Interior Secretary Ryan Zinke and Arizona Governor Doug Ducey will speak to a room full of coal executives in Phoenix, Arizona at the National Mining Association ("NMA") Spring Board of Directors meeting, according to a tweet from the keynote speaker of the event, Jim Carroll.

“I’m down in Phoenix Arizona, I’m about to go on stage to be the opening keynote speaker for the National Mining Association Spring Board of Directors meeting,” Carroll stated in a video he posted on Monday morning outside of the event. “This is a pretty hardcore meeting. I’ve got the CEO’s of most of the major world's mining companies in the room. I’ve got Ryan Zinke, the Minister of the Interior for the U.S. government. I’ve got the Governor of Arizona in the room.”

The Associated Pressfirst revealed Zinke was scheduled to meet with NMA in Arizona on Monday, but not did specify any further details.

This is not the first time NMA has hosted key officials in the Trump Administration. EPA Administrator Scott Pruitt attended the NMA Spring board meeting last year in Naples, Florida, according to Pruitt's schedule released by the New York Times. Commerce Secretary Wilbur Ross, Energy Secretary Rick Perry, and Labor Secretary Alexander Acosta spoke at the NMA 2017 fall board meeting, according to a report by the Washington Post . That event took place at the Trump International Hotel in Washington, D.C.. According to The Intercept, Zinke was initially scheduled to address the event at the Trump International but could not attend due to travel--Interior Deputy Secretary David Bernhardt attended in his place.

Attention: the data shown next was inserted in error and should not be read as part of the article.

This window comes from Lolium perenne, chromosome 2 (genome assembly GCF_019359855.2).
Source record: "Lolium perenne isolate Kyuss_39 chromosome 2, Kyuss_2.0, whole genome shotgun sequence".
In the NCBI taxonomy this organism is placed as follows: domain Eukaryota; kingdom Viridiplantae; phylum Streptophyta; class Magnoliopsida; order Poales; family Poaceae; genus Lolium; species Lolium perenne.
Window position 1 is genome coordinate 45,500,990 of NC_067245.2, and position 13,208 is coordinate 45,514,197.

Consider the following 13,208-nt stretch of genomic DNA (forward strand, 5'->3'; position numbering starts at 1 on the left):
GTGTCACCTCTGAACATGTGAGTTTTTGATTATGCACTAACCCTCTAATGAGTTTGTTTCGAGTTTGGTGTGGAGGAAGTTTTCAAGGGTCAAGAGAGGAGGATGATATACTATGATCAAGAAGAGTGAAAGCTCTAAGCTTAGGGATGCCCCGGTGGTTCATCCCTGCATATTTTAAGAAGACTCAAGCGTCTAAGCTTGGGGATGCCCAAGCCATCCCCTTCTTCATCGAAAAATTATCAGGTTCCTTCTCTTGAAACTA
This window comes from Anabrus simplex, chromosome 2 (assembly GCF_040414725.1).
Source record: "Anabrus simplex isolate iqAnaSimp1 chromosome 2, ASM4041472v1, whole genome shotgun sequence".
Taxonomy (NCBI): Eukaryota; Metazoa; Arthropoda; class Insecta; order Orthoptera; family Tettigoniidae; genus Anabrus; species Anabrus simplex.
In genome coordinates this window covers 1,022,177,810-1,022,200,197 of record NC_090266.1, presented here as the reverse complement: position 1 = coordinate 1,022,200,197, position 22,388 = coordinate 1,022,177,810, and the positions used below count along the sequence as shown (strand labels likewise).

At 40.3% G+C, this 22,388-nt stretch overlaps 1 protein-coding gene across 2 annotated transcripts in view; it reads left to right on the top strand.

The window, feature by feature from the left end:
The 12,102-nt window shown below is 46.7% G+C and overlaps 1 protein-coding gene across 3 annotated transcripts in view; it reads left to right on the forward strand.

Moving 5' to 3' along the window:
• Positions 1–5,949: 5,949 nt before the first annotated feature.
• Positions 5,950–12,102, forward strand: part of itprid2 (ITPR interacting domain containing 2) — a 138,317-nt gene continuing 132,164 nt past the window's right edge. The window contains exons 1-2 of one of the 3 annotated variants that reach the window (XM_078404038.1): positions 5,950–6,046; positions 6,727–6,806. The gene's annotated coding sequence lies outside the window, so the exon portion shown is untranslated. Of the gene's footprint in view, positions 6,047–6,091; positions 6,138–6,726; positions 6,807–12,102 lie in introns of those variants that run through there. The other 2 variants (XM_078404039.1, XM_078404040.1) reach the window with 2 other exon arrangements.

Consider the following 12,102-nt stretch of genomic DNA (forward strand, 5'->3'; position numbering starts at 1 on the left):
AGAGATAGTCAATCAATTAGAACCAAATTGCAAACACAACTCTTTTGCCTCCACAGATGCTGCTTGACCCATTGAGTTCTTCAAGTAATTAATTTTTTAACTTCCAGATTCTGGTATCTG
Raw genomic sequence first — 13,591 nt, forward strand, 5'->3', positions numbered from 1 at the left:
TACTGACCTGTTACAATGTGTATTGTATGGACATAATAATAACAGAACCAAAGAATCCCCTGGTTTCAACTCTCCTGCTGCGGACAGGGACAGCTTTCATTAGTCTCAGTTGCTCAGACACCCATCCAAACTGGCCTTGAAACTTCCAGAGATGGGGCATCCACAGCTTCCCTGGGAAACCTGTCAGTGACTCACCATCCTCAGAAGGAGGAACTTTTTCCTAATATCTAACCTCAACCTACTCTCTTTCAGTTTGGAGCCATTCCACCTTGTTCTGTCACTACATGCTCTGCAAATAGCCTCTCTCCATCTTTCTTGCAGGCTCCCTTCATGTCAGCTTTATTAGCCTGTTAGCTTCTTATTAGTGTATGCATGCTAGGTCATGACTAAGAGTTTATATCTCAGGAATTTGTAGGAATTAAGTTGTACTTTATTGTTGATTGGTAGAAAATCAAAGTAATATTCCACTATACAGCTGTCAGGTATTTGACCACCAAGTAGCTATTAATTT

The Trump administration has delivered numerous wins for the coal industry since taking office. The Environmental Protection Agency is replacing two major rules from the Obama Administration that would significantly impact the coal industry: the Clean Power Plan, and Waters of the United States ("WOTUS"). Secretary Zinke's Interior Department has repealed the Obama-era ban on coal-leasing on federal lands, and reversed the closing of a loophole that would have led to higher royalty payments being paid by coal companies extracting on public lands.

According to the Center for Responsive Politics, NMA spent more than $1.9 million lobbying expenditures in 2017.

Image used under Creative Common, by Gage Skidmore.

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